How Tesla Makes Millions Selling Carbon Credits - F, GM, TSLA - Foolish Blogging Network
Tesla Motors (NASDAQ: TSLA) was formed in 2003 with the idea of building a car with an alternative current (AC) electric motor similar to Nikola Tesla's original design. Ten years later, Tesla eked out its first profit - an $11.25 million take in the first quarter of 2013.
...The company also makes money from its competitors in a very crafty way, however; it sells carbon credits to other automakers.
California has some of the most stringent state emissions regulations in the U.S. That state allows auto manufacturers who produce a surplus of zero emissions vehicles (ZEV) to sell credits to companies that need to comply with regulations. By 2025, all large-volume auto manufacturers need to have 15.4% of their fleets be ZEV. Similar rules are in effect for a handful of other states, and the Environmental Protection Agency also has emissions credit rules as well.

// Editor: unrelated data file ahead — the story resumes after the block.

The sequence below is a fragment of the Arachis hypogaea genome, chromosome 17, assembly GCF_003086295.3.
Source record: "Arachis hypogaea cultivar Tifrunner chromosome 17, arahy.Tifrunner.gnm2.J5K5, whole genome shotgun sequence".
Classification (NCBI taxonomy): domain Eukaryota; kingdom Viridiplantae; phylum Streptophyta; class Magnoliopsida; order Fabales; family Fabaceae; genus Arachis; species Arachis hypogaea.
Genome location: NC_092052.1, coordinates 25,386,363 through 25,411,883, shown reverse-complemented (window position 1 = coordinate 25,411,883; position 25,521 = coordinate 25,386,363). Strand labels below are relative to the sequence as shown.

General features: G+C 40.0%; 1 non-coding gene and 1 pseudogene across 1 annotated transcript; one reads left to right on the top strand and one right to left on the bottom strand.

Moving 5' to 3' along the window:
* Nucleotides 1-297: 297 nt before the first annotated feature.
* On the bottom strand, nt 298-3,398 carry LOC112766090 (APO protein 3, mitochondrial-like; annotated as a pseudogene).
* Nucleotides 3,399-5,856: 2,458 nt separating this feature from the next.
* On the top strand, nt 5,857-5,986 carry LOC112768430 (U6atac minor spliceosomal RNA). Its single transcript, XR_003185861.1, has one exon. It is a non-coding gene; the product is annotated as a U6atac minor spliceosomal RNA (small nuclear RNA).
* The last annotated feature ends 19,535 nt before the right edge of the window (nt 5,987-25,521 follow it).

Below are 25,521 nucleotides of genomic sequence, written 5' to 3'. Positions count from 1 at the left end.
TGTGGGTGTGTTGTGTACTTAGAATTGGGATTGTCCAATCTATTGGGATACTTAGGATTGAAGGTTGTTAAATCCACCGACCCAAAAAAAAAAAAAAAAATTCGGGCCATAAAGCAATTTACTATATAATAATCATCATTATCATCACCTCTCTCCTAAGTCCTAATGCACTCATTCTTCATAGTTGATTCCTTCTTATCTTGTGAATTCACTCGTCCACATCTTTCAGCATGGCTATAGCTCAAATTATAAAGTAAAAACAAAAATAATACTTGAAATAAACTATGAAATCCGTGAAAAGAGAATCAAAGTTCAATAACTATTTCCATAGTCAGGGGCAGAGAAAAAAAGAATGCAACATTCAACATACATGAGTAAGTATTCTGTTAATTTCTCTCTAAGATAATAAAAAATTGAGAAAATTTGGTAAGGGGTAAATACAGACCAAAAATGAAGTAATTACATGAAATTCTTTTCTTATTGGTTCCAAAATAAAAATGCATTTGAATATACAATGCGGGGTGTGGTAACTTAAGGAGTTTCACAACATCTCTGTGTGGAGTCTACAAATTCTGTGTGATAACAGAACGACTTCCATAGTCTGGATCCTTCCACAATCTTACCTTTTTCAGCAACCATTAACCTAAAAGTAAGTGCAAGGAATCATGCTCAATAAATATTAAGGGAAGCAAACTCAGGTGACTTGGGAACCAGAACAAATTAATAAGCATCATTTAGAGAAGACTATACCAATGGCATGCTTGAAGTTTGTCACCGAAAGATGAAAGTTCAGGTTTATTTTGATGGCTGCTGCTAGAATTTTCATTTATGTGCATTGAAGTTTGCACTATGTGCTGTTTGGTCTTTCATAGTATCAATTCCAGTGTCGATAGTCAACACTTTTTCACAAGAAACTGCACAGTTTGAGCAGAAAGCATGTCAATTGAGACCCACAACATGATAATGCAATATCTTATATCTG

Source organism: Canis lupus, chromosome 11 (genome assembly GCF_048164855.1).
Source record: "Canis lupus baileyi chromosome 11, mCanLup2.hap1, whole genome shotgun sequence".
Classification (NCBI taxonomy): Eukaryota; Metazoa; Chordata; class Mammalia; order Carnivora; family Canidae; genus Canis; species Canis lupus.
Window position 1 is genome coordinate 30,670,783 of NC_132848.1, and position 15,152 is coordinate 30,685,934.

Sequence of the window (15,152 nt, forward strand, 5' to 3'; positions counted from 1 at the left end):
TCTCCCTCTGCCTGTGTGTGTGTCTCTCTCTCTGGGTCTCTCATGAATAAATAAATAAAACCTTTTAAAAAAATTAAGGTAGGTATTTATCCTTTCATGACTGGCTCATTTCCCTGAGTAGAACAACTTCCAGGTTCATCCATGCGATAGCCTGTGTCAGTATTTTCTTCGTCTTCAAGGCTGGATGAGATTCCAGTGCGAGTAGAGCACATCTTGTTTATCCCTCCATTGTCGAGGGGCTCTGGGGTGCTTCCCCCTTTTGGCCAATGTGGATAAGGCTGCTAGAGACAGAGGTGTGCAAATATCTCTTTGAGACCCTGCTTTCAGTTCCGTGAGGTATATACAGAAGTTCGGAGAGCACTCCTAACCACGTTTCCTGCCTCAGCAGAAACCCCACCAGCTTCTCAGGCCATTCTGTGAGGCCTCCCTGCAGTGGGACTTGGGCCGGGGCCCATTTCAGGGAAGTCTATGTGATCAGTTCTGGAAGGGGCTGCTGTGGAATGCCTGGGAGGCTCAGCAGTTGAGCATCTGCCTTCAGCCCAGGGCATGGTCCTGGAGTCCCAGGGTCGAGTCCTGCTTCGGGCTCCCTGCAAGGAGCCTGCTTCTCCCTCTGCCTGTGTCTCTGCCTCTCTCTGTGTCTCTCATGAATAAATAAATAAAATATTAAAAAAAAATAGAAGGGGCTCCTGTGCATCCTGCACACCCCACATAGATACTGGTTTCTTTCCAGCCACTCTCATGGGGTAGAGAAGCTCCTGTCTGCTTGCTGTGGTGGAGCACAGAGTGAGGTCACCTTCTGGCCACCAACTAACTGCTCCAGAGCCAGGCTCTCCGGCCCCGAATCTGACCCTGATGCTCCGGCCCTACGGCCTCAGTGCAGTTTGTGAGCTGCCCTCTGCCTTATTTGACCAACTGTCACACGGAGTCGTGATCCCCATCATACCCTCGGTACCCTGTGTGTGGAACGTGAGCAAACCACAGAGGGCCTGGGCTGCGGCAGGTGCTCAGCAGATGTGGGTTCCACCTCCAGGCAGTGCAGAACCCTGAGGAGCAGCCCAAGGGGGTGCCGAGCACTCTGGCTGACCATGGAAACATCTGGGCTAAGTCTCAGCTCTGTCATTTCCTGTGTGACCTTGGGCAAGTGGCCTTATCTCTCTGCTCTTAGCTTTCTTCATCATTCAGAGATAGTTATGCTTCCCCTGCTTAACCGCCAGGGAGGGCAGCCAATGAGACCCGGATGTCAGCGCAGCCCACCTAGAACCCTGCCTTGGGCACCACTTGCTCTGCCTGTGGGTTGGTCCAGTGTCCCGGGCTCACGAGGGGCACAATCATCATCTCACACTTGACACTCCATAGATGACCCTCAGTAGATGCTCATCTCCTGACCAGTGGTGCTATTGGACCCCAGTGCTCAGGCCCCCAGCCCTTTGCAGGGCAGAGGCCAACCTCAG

This gives Tesla a tremendous upper hand since the only product that it sells is emission-free electric vehicles. The company is able to sell credits to companies like General Motors (NYSE: GM) and Ford Motor (NYSE: F), among others. This has allowed Tesla to make $2.8 million in 2010, $2.7 million in 2011 and $40.5 million in 2012 from its competitors. This was a big contributor to Tesla's ability to finally show a profit.
The competition is subsidizing Tesla
Yes, the auto manufacturing space is a dog-eat-dog market. What's interesting is how Tesla has been able to cull cash from its two biggest American competitors, GM and Ford.